Arboviral Surveillance Definitions & Geography Methodology

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West Nile virus (WNV)

West Nile virus (WNV) is a flavivirus closely related to other mosquito-borne viruses such as Dengue, Yellow Fever, Japanese Encephalitis, and St. Louis Encephalitis. Since it's arrival in Georgia in 2001, WNV has been the most frequently identified mosquito-borne virus in the state. WNV causes disease in birds, horses, humans, and rarely other mammals. Most human infections are asymptomatic or mild, although occasionally WNV infection can cause serious, potentially fatal neurologic illness. People over 50 and people with chronic medical conditions are most at risk of developing serious illness when infected with WNV.

Eastern Equine Encephalitis virus (EEE)

Eastern Equine Encephalitis virus (EEE) is a mosquito-borne virus that can cause serious neurologic disease in humans, horses, and birds. Nearly all equine infections are fatal, and up to 50% of human illnesses are fatal. While human cases of EEE infection are rare in Georgia (approximately 0 - 2 cases per year), outbreaks among humans and horses occasionally occur. Children under 15 years and adults over 65 years are most at risk of developing serious illness when infected with EEE.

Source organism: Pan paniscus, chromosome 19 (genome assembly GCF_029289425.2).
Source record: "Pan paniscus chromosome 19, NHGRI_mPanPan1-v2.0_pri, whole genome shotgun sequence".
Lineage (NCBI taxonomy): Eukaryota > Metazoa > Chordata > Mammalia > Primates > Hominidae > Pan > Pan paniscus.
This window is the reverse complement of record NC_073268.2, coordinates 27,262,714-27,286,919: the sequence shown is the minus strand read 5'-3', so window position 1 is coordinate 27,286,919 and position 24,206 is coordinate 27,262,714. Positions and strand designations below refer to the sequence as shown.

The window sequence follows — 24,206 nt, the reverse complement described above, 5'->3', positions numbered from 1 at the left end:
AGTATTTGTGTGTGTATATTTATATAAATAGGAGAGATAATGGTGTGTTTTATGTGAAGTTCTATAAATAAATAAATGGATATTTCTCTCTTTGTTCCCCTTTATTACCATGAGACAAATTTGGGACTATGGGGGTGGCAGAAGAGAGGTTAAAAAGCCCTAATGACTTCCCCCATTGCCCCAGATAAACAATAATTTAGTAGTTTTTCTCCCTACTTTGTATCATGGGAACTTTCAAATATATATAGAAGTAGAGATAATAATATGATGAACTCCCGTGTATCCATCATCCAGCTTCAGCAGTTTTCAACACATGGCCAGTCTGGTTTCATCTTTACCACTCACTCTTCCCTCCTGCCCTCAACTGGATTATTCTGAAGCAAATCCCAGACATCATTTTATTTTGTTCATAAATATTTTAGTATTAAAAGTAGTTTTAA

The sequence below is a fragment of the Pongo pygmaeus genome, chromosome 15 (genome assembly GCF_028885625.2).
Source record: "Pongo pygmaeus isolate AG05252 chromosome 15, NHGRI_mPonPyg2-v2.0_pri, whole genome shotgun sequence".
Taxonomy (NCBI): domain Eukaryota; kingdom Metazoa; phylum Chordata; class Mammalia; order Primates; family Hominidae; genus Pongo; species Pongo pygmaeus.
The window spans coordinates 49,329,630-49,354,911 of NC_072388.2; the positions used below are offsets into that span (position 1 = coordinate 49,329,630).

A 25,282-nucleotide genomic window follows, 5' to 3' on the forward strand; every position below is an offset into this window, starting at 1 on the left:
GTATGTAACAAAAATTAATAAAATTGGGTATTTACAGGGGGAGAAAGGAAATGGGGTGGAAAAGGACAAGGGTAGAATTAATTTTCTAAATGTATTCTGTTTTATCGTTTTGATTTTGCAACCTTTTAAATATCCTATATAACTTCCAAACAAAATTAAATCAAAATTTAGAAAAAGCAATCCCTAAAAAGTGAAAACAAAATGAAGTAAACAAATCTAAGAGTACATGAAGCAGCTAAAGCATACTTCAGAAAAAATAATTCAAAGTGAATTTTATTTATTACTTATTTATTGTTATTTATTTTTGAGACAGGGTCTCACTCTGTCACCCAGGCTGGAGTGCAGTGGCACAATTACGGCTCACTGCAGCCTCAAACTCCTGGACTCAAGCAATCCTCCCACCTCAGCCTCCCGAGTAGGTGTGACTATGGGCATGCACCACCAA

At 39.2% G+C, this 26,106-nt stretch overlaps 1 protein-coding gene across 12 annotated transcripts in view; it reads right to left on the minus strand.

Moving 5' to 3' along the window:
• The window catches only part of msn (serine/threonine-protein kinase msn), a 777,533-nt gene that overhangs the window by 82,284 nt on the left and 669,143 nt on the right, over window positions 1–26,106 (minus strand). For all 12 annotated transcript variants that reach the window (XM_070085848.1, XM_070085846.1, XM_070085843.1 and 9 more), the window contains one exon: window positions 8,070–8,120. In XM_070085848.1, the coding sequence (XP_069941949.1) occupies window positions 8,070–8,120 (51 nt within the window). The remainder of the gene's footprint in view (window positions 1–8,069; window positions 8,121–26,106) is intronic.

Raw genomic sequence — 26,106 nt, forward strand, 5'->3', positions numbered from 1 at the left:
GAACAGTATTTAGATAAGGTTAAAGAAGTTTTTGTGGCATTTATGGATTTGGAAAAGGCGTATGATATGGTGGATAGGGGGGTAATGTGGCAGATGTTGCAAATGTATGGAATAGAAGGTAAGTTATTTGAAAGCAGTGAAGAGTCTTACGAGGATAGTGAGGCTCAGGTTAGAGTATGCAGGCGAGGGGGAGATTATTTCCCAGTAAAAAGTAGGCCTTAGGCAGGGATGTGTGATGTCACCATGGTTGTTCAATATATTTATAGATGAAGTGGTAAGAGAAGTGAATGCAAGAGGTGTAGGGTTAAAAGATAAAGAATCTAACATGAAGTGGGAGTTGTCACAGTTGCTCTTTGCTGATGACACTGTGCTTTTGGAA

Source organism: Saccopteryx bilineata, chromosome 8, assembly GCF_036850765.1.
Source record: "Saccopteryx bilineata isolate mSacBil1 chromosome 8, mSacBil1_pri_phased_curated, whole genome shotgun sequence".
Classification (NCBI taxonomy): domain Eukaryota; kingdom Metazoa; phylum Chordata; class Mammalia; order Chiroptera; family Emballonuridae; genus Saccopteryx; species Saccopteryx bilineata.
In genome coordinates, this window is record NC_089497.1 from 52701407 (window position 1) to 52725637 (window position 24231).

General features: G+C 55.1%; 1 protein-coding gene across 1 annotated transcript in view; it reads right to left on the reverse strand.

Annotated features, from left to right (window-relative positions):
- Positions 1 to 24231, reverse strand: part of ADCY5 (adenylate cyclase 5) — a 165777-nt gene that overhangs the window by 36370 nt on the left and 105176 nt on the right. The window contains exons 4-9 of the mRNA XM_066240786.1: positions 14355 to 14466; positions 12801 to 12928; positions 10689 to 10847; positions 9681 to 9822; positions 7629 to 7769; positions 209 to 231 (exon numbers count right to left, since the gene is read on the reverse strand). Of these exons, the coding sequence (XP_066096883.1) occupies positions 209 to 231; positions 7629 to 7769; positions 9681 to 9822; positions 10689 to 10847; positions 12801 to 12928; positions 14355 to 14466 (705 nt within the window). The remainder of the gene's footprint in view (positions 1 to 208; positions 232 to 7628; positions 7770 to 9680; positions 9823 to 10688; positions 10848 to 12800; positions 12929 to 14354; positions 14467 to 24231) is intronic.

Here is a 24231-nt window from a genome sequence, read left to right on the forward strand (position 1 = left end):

LaCrosse virus (LAC)

LaCrosse virus (LAC) is a mosquito-borne virus belonging to the California Encephalitis group. LAC rarely causes serious disease in infected persons. Children under 17 years are most at risk of developing symptoms when infected with LAC. Human cases of LAC infection are rare in Georgia (approximately 1 case per year) but are probably under-diagnosed.

Mosquito Pools

The collection and combining of mosquitoes for virus testing, commonly referred to as "mosquito pooling", is part of an arbovirus surveillance program. Mosquitoes are trapped, identified, and grouped into pools of 1-25 mosquitoes by species, date, and location, for testing. The mosquito pools are tested by cell culture assay and/or RT-PCR to determine which virus, if any, is present.
 
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